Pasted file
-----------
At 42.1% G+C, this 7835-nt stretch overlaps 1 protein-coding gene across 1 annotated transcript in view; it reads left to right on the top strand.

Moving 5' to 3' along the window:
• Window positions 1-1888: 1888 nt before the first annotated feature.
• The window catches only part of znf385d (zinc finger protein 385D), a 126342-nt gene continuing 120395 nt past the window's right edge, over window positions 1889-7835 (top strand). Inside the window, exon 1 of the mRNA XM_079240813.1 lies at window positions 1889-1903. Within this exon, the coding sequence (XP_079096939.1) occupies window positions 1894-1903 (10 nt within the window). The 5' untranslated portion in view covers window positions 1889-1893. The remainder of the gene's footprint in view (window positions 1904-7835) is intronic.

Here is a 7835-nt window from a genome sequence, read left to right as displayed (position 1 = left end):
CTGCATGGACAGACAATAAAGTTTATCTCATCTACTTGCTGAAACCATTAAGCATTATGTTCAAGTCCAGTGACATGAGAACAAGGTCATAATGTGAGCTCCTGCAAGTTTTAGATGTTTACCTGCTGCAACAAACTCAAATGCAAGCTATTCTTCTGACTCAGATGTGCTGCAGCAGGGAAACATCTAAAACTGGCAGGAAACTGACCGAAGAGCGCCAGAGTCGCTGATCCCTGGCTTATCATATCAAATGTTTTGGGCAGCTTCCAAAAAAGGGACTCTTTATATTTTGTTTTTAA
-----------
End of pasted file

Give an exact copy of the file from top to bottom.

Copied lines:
At 42.1% G+C, this 7835-nt stretch overlaps 1 protein-coding gene across 1 annotated transcript in view; it reads left to right on the top strand.

Moving 5' to 3' along the window:
• Window positions 1-1888: 1888 nt before the first annotated feature.
• The window catches only part of znf385d (zinc finger protein 385D), a 126342-nt gene continuing 120395 nt past the window's right edge, over window positions 1889-7835 (top strand). Inside the window, exon 1 of the mRNA XM_079240813.1 lies at window positions 1889-1903. Within this exon, the coding sequence (XP_079096939.1) occupies window positions 1894-1903 (10 nt within the window). The 5' untranslated portion in view covers window positions 1889-1893. The remainder of the gene's footprint in view (window positions 1904-7835) is intronic.

Here is a 7835-nt window from a genome sequence, read left to right as displayed (position 1 = left end):
CTGCATGGACAGACAATAAAGTTTATCTCATCTACTTGCTGAAACCATTAAGCATTATGTTCAAGTCCAGTGACATGAGAACAAGGTCATAATGTGAGCTCCTGCAAGTTTTAGATGTTTACCTGCTGCAACAAACTCAAATGCAAGCTATTCTTCTGACTCAGATGTGCTGCAGCAGGGAAACATCTAAAACTGGCAGGAAACTGACCGAAGAGCGCCAGAGTCGCTGATCCCTGGCTTATCATATCAAATGTTTTGGGCAGCTTCCAAAAAAGGGACTCTTTATATTTTGTTTTTAA